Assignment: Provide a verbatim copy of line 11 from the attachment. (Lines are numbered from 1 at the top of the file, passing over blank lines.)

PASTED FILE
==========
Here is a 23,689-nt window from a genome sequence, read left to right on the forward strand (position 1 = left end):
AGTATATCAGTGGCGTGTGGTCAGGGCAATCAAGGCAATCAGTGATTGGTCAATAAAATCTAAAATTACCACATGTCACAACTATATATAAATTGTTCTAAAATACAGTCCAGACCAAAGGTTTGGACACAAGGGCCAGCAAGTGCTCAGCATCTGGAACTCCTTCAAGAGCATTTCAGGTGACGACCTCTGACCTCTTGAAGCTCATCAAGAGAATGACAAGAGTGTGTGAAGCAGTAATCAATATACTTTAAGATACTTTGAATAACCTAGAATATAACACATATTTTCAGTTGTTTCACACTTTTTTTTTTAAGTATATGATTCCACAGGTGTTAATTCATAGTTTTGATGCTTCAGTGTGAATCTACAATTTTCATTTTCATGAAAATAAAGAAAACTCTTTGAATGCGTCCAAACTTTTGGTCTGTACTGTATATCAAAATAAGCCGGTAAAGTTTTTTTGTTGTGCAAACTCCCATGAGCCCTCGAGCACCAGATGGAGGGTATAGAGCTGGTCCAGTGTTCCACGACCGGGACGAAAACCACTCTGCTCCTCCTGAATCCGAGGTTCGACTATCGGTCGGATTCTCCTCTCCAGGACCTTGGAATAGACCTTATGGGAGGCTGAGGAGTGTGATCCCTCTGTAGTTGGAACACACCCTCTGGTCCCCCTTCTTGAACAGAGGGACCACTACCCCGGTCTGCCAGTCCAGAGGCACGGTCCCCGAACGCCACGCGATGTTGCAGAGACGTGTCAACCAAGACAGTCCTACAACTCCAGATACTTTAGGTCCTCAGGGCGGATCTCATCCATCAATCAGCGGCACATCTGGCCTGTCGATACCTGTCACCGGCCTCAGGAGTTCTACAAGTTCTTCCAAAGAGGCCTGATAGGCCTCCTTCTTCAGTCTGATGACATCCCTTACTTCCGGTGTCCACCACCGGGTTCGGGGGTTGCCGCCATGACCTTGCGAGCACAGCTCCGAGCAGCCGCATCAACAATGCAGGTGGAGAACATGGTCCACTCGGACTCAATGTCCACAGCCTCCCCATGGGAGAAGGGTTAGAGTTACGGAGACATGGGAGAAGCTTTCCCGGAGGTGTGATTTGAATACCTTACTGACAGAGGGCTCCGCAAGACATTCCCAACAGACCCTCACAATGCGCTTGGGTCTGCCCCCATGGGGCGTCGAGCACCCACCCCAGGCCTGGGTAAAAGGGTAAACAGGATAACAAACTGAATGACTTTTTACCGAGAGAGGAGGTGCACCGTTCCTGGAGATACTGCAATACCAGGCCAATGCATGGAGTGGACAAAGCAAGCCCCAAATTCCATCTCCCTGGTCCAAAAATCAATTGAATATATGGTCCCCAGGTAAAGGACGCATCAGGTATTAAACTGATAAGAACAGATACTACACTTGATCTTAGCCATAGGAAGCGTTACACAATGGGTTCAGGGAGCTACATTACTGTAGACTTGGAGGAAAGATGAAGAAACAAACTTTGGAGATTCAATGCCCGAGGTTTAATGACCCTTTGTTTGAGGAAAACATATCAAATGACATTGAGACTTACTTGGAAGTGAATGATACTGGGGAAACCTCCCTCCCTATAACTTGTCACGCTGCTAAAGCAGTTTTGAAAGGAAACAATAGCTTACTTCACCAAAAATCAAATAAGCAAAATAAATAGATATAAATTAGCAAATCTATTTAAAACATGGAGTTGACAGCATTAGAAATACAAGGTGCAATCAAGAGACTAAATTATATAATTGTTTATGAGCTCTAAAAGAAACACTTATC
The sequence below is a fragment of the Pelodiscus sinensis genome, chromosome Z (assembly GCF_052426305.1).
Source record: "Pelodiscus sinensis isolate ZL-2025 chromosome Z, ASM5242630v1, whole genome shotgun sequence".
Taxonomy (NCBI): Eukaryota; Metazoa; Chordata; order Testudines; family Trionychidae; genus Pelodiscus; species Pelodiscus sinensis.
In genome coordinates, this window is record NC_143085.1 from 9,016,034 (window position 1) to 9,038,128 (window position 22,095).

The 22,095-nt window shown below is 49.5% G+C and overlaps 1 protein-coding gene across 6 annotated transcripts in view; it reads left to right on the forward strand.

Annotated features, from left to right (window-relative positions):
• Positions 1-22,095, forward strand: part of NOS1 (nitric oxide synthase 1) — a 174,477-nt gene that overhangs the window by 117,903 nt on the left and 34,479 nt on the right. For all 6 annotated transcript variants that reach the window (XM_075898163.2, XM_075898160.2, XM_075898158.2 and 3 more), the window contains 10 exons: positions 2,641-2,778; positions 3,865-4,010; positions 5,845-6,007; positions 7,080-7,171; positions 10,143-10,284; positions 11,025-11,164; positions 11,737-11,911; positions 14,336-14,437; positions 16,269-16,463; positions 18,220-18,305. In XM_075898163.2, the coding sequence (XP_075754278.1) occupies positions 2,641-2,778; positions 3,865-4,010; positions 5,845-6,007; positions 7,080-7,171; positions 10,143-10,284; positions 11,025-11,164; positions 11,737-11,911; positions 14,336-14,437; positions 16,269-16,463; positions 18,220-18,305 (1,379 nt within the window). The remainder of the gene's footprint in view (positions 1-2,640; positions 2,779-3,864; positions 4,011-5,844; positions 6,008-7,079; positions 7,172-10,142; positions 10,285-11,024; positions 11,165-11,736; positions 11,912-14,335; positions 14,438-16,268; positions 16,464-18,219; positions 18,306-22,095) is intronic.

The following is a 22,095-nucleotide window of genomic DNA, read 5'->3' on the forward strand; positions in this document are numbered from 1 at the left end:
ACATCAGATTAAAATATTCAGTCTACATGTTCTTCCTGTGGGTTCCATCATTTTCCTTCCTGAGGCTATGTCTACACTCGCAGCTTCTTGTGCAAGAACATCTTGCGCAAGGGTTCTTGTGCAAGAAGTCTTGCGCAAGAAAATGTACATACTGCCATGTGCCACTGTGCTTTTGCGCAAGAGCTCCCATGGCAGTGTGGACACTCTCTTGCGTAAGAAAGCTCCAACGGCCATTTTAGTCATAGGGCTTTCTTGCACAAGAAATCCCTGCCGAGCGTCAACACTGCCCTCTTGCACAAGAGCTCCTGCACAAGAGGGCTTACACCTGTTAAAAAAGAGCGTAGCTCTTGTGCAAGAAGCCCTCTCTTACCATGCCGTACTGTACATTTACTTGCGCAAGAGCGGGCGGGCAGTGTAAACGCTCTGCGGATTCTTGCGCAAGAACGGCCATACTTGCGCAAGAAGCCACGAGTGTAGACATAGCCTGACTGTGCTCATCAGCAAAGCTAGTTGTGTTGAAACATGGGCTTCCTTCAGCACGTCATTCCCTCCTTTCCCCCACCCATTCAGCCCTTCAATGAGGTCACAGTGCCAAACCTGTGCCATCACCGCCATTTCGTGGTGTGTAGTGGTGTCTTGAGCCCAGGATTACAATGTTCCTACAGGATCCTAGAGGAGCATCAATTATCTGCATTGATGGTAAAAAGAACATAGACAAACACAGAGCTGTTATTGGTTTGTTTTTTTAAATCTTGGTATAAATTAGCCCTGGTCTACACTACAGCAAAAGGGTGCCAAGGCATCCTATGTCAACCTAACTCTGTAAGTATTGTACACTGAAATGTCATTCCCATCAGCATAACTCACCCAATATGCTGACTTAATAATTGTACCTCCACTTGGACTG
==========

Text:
ACATCAGATTAAAATATTCAGTCTACATGTTCTTCCTGTGGGTTCCATCATTTTCCTTCCTGAGGCTATGTCTACACTCGCAGCTTCTTGTGCAAGAACATCTTGCGCAAGGGTTCTTGTGCAAGAAGTCTTGCGCAAGAAAATGTACATACTGCCATGTGCCACTGTGCTTTTGCGCAAGAGCTCCCATGGCAGTGTGGACACTCTCTTGCGTAAGAAAGCTCCAACGGCCATTTTAGTCATAGGGCTTTCTTGCACAAGAAATCCCTGCCGAGCGTCAACACTGCCCTCTTGCACAAGAGCTCCTGCACAAGAGGGCTTACACCTGTTAAAAAAGAGCGTAGCTCTTGTGCAAGAAGCCCTCTCTTACCATGCCGTACTGTACATTTACTTGCGCAAGAGCGGGCGGGCAGTGTAAACGCTCTGCGGATTCTTGCGCAAGAACGGCCATACTTGCGCAAGAAGCCACGAGTGTAGACATAGCCTGACTGTGCTCATCAGCAAAGCTAGTTGTGTTGAAACATGGGCTTCCTTCAGCACGTCATTCCCTCCTTTCCCCCACCCATTCAGCCCTTCAATGAGGTCACAGTGCCAAACCTGTGCCATCACCGCCATTTCGTGGTGTGTAGTGGTGTCTTGAGCCCAGGATTACAATGTTCCTACAGGATCCTAGAGGAGCATCAATTATCTGCATTGATGGTAAAAAGAACATAGACAAACACAGAGCTGTTATTGGTTTGTTTTTTTAAATCTTGGTATAAATTAGCCCTGGTCTACACTACAGCAAAAGGGTGCCAAGGCATCCTATGTCAACCTAACTCTGTAAGTATTGTACACTGAAATGTCATTCCCATCAGCATAACTCACCCAATATGCTGACTTAATAATTGTACCTCCACTTGGACTG